Military’s new power to strike at jihadists
AUSTRALIA'S military can now be pre-emptively on patrol at sporting grand finals, riots or a meeting of world leaders if there's a credible terror threat under new laws prompted by the review into Sydney's fatal Lindt Cafe siege.
Sweeping new "call-out" powers will be introduced by the Turnbull government today to allow the Australian Defence Force to be more easily enlisted to help NSW Police deal with terror threats and respond urgently to live attacks.
Military will be permitted to use lethal force on citizens if it is reasonable and necessary to protect life, in accordance with the Australian civil standard.
Attorney-General Christian Porter said under the previous laws it was virtually impossible for the states to call out the ADF, because they would have to concede that they had lost the capability to deal with the incident at hand.
"Where there's a prolonged siege type circumstances or multiple acts of violence, it's quite possible the ADF is in a position through its particular experience to assist and enhance a state response," he said.
"As things presently stand, a request wouldn't be made of the ADF unless the states have reached a determination that they would be unlikely or unable to protect commonwealth interests."
The changes mean that if there is information about a terror threat during a major event, such as a sporting grand final, riots or world meet like APEC, you could see military present on the streets, in fast boats or in choppers to monitor the situation.
The ADF will have expanded powers to "search and seize, and to control movement during an incident".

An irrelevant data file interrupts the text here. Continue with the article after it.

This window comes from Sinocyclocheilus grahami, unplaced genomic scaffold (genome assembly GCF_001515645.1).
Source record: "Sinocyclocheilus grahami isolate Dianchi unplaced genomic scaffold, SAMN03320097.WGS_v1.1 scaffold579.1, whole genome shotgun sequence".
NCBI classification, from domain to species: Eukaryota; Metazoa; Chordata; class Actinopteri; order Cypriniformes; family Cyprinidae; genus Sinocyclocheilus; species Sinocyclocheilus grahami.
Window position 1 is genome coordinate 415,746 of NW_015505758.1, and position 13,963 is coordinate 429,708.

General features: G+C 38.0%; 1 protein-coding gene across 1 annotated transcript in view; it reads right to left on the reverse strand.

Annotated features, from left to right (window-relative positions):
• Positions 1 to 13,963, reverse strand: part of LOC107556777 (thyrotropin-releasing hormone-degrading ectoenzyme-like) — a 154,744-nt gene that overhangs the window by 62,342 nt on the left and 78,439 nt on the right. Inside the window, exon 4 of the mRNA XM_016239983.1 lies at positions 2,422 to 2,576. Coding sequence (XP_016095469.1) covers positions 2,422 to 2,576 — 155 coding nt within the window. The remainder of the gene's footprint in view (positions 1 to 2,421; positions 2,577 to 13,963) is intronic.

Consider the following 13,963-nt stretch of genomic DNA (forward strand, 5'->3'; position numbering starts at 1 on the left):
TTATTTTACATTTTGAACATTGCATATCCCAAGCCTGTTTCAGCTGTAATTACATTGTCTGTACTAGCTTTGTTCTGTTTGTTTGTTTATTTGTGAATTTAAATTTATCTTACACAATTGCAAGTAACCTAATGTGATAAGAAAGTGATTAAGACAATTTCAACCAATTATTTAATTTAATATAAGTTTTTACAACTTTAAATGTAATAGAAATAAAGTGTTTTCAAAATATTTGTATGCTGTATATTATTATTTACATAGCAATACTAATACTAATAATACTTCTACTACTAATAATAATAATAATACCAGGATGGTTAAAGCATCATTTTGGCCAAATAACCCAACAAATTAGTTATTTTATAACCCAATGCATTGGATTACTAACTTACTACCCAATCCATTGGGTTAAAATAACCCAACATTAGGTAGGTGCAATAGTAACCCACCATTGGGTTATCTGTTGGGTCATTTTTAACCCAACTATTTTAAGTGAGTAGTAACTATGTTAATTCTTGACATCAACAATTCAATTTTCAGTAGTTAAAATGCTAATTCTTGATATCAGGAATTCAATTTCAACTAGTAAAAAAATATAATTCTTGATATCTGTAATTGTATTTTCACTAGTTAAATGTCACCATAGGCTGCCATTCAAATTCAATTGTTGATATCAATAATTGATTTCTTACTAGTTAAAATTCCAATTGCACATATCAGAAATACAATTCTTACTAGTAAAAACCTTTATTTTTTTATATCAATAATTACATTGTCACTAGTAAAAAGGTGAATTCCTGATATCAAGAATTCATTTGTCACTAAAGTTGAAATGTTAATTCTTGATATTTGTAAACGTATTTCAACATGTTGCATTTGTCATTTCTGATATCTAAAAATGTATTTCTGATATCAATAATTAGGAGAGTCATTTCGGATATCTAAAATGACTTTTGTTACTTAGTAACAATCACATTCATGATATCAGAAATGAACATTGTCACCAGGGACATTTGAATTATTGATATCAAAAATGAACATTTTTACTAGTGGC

NSW authorities would still need to call the Prime Minister, or if he is unavailable, the Attorney-General or Home Affairs Minister, to authorise the call-out of the ADF.
The Prime Minister would need to be satisfied that domestic violence, such as terrorism, is occurring or is likely to occur, or there is a threat in the offshore area.
The new law "pre-authorises the ADF to respond to anticipated or foreseeable threats" with capacity to respond from the land, sea and air.
Mr Porter said it was impossible to determine whether the new laws would have changed the course of events during the 2014 Lindt Cafe siege, in which cafe manager Tori Johnson, barrister Katrina Dawson and terrorist gunman Man Haron Monis were all killed.
However, he said the skills of the ADF in terror situations were needed, along with police, as the nature of terror attacks was constantly evolving, while the weapons used were unpredictable.
"Terror incidents have evolved," he said.
"They might be prolonged in terms of siege situations, they might conceivably, as they did in Paris and the London Bridge attacks, involve multiple geographically diverse but co-ordinated series of violent events.
"They could involve a range of deployed weapons from terrorists which could extend out to things the ADF have particular expertise in countering."
The new laws were first announced by Prime Minister Malcolm Turnbull in July last year but legal argy bargy within the government delayed their implementation.